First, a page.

• Breathing and human basic motivation
  • Breathing during the competitions
  • Breathing and cognitive processes
  • How to improve self-control through breathing
  • The breathing into the training programs
  • The practice

Be aware of our strength points

One difficulty of the athletes, and to a greater extent the younger ones, is related to talking about their strengths, while they are much more focused on talking about their mistakes.

Certainly it is not wrong to be aware of the mistakes and to be focused to overcoming them with training.

The opposite is valid in competition. It’s more useful to focus on what to do to compete at the best and this only happens by putting the best skills in action.

Athletes often say: “I’m very focused on improving myself and I think little about what I’m able to do.”

The objective should be twofold: to train to improve but also to be aware of our skills (physical, technical-tactical and mental).

For example, we can start from the performance goals and stimulate athletes to identify the skills they need to achieve them, in other words, stimulate them to reflect and write down what their strengths are, what they do when competing at their best, so as to put in their mental desktop the skills to use in the race and especially those that want to use more when they are under pressure.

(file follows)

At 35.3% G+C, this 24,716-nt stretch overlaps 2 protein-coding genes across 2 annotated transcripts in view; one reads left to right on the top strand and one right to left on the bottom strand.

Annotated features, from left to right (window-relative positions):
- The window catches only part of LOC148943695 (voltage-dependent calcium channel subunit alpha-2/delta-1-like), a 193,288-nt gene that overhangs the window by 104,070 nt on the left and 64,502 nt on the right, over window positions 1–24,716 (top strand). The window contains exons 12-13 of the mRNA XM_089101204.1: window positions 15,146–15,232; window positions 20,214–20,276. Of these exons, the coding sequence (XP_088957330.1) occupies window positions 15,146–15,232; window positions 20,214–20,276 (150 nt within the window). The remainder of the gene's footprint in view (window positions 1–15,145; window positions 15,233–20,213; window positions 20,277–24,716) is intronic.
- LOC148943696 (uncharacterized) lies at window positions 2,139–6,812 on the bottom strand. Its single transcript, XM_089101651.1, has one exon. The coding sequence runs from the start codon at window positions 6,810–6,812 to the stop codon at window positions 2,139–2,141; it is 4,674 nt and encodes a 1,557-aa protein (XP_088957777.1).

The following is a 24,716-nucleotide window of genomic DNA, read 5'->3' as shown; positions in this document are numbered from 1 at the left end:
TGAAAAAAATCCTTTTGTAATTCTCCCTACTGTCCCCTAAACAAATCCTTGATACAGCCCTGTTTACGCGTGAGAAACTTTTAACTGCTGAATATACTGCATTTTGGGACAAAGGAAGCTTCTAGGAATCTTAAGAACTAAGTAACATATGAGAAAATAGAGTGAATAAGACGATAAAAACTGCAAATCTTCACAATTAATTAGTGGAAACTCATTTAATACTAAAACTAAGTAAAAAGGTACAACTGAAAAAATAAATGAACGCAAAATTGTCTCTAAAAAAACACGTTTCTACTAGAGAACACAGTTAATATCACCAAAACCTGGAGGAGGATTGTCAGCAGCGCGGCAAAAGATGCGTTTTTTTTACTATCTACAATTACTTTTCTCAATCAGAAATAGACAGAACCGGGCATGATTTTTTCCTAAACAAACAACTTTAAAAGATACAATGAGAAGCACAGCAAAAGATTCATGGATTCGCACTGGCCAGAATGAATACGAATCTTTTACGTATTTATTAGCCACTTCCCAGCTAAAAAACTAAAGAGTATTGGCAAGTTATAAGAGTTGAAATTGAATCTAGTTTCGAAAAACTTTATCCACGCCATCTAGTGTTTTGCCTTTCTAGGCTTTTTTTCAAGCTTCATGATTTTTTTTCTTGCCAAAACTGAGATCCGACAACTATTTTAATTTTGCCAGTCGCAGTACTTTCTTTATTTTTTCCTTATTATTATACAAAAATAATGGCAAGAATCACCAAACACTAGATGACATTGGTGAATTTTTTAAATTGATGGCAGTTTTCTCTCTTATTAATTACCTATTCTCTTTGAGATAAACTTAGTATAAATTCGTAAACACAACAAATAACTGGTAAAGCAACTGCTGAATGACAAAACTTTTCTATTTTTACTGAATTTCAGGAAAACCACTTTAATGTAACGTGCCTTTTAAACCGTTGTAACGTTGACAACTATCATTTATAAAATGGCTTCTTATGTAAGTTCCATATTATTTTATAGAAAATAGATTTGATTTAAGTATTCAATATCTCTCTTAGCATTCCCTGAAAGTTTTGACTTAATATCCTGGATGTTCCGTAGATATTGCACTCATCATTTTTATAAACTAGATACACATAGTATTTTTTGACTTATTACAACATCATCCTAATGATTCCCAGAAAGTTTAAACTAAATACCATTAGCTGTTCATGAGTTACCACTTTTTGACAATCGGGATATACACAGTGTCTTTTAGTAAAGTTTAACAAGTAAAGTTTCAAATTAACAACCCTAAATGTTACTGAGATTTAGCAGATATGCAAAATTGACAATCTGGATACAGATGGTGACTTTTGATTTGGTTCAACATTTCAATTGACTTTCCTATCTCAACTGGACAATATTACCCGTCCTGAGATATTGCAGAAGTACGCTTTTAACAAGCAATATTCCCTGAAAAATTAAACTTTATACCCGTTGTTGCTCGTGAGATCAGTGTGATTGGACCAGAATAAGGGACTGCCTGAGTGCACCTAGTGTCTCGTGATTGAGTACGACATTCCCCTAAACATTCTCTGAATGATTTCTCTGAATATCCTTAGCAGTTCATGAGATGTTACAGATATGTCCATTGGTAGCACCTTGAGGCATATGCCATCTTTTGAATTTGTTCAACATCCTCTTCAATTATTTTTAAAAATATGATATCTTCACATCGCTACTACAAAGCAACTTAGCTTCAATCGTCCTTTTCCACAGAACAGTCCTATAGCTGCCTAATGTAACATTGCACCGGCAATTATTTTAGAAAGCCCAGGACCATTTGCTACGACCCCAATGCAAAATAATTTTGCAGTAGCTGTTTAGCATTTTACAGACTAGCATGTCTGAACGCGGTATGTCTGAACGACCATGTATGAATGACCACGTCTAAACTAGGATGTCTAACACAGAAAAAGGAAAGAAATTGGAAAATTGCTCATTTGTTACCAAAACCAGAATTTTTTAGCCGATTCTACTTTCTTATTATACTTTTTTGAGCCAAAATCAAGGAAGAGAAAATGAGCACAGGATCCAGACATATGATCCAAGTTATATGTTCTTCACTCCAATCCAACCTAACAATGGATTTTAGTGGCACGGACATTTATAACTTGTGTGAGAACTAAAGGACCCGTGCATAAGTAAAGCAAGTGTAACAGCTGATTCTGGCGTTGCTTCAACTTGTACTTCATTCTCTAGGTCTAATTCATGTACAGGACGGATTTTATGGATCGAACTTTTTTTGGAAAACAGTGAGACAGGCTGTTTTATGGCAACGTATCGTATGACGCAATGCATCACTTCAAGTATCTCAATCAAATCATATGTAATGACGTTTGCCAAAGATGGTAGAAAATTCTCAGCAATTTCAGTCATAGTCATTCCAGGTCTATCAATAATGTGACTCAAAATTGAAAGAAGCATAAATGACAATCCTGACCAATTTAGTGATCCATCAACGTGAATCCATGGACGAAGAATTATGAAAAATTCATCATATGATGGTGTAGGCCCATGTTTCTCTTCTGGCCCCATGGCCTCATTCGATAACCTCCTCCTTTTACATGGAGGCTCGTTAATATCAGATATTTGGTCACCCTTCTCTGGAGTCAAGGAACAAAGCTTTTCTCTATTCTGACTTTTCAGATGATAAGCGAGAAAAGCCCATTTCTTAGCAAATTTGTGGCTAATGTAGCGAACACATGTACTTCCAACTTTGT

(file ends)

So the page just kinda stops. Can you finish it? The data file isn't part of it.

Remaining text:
Maureen Weiss #youth #development #experts

40 years ago Maureen Weiss  has been one of the founder of the research focused on sport and physical activity as a context for promoting youths’ physical, social, and psychological development. She writes: “My work takes a developmental theoretical perspective, by considering youths’ cognitive, social, emotional, and physical abilities in describing and explaining variations in behavior related to motivation, self-perceptions, social relationships, moral development, and observational learning.”

Since 2009, Weiss’s most fulfilling work has been with Girls on the Run, a physical activity, positive youth development program designed to enhance girls’ social, emotional, and physical development using running as a vehicle.